Green-tech jobs are providing a bloom to Silicon Valley's otherwise barren employment outlook, according to a recently released economic report.
In the high-tech mecca, Silicon Valley jobs dipped 1.3 percent year over year in December. Per capita income fell 0.8 percent last year over the previous period--the first time it had fallen since 2003, according to a report by the Silicon Valley Community Foundation and Joint Venture: Silicon Valley Network. The two organizations will jointly host the State of the Valley Conference on Friday in San Jose, Calif.
Such results in the San Jose-Sunnyvale-Santa Clara metropolitan statistical area come at a time when jobs contracted 1.7 percent statewide and 2 percent nationwide during the same period, according to the report.
According to the report:
Until the last quarter of 2008, Silicon Valley seemed to be weathering the global financial crisis and economic recession better than the nation. This is no longer the case. Since November, we have witnessed a spike in job losses and a significant drop in the commercial property markets.
But green-tech jobs have grown 23 percent from 2005 to 2007, according to the report, as venture capital investments in the sector have soared since 2005. Last year alone, venture capital investments in Valley clean-tech companies soared 94 percent over the previous year, the report noted.
And within green tech, jobs involving energy generation, which primarily entails solar system installation, accounted for the largest slice. But in the two-year period spanning 2005 and 2007, jobs involving green buildings climbed 424 percent, transportation rose 140 percent, and advanced materials 54 percent, according to the report.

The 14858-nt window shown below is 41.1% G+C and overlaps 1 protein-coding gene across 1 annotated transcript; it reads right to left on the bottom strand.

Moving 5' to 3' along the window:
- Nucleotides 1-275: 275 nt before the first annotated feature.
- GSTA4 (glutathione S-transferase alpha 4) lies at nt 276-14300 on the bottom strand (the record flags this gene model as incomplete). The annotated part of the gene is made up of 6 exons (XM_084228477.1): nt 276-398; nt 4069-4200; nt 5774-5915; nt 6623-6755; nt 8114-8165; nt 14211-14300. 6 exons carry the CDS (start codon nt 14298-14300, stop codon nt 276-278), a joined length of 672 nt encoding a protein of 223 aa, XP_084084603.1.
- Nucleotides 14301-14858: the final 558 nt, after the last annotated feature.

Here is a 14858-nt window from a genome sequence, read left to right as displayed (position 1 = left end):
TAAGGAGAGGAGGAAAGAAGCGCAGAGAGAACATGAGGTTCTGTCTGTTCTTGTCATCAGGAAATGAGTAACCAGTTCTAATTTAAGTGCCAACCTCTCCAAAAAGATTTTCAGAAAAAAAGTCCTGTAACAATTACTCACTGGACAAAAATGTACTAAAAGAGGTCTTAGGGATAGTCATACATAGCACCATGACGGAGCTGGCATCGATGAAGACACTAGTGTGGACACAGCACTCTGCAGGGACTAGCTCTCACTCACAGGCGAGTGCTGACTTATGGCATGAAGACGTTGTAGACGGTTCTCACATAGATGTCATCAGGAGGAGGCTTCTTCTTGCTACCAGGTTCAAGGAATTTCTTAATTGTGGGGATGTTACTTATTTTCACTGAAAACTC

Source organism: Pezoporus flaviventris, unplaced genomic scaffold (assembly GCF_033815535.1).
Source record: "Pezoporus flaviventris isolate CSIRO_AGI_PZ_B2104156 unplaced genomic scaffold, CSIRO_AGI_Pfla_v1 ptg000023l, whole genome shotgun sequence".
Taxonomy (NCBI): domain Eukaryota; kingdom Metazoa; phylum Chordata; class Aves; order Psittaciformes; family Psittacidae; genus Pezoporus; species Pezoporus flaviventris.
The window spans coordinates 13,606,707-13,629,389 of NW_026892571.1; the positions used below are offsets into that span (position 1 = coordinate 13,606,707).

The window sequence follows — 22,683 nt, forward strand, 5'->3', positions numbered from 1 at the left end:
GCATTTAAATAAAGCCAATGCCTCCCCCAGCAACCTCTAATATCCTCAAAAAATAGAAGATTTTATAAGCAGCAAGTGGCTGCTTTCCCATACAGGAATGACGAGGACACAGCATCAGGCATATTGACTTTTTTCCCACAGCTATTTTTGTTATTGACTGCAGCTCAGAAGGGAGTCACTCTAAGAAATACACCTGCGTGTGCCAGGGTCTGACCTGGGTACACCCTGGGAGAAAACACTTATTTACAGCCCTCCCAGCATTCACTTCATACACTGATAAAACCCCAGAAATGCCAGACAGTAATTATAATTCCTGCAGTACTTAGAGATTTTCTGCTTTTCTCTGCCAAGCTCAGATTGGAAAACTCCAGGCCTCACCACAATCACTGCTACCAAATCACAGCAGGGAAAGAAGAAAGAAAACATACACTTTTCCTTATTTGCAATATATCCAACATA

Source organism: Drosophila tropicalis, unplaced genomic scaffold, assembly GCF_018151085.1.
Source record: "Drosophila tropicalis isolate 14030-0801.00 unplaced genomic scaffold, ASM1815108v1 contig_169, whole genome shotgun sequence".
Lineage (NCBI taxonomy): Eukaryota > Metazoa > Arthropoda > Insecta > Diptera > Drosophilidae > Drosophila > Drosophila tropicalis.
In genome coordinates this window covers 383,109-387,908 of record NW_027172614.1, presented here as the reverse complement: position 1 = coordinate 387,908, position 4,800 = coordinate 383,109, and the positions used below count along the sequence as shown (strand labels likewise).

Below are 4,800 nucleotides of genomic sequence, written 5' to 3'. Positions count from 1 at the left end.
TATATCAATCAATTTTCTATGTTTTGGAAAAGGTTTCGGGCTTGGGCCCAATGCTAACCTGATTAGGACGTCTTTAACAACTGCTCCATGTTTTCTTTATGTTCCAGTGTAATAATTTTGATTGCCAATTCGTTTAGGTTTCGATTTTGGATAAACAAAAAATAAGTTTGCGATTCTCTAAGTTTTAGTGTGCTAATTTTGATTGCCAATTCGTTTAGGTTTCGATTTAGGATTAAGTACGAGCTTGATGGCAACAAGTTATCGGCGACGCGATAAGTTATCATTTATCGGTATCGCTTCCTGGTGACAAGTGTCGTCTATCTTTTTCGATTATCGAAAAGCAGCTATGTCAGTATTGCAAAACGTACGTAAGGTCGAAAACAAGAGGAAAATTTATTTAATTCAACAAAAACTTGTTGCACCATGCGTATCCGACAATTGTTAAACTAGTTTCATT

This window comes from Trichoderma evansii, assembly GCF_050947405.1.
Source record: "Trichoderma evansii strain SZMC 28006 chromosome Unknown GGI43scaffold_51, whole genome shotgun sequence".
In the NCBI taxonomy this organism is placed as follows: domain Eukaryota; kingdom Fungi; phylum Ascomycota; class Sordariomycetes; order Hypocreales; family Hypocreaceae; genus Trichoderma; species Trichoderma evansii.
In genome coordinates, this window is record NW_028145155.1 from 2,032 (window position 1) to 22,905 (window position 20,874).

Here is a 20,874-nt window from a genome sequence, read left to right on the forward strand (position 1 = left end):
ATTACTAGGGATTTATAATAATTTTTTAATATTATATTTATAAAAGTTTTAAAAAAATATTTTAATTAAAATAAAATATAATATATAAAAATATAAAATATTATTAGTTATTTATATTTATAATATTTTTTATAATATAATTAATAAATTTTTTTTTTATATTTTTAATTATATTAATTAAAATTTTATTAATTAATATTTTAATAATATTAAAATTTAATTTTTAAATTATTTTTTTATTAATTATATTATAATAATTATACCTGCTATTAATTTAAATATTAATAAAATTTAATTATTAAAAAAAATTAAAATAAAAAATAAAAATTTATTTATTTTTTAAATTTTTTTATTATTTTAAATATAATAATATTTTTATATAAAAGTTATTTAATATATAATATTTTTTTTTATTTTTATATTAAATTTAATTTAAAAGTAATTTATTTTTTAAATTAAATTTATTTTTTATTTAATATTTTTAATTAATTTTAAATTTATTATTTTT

The report further notes that growth in green-tech jobs may eventually pull the region out of the economic malaise, which has taken out a wide swath of jobs both within Silicon Valley and across the nation:
Today we're racked by the collapse of our nation's financial institutions, a meltdown in the housing markets and a global climate crisis, and yet here too we may already be seeing the seeds of a Valley comeback. It is being driven by our newly emerging "green" economy.
The report further calls on a retraining of the region's workforce to take advantage of this shift and others within the region's high-tech industries.
Over the past decade, for example, Silicon Valley has seen a change in its industry mix from predominately hardware companies to software companies, the report notes.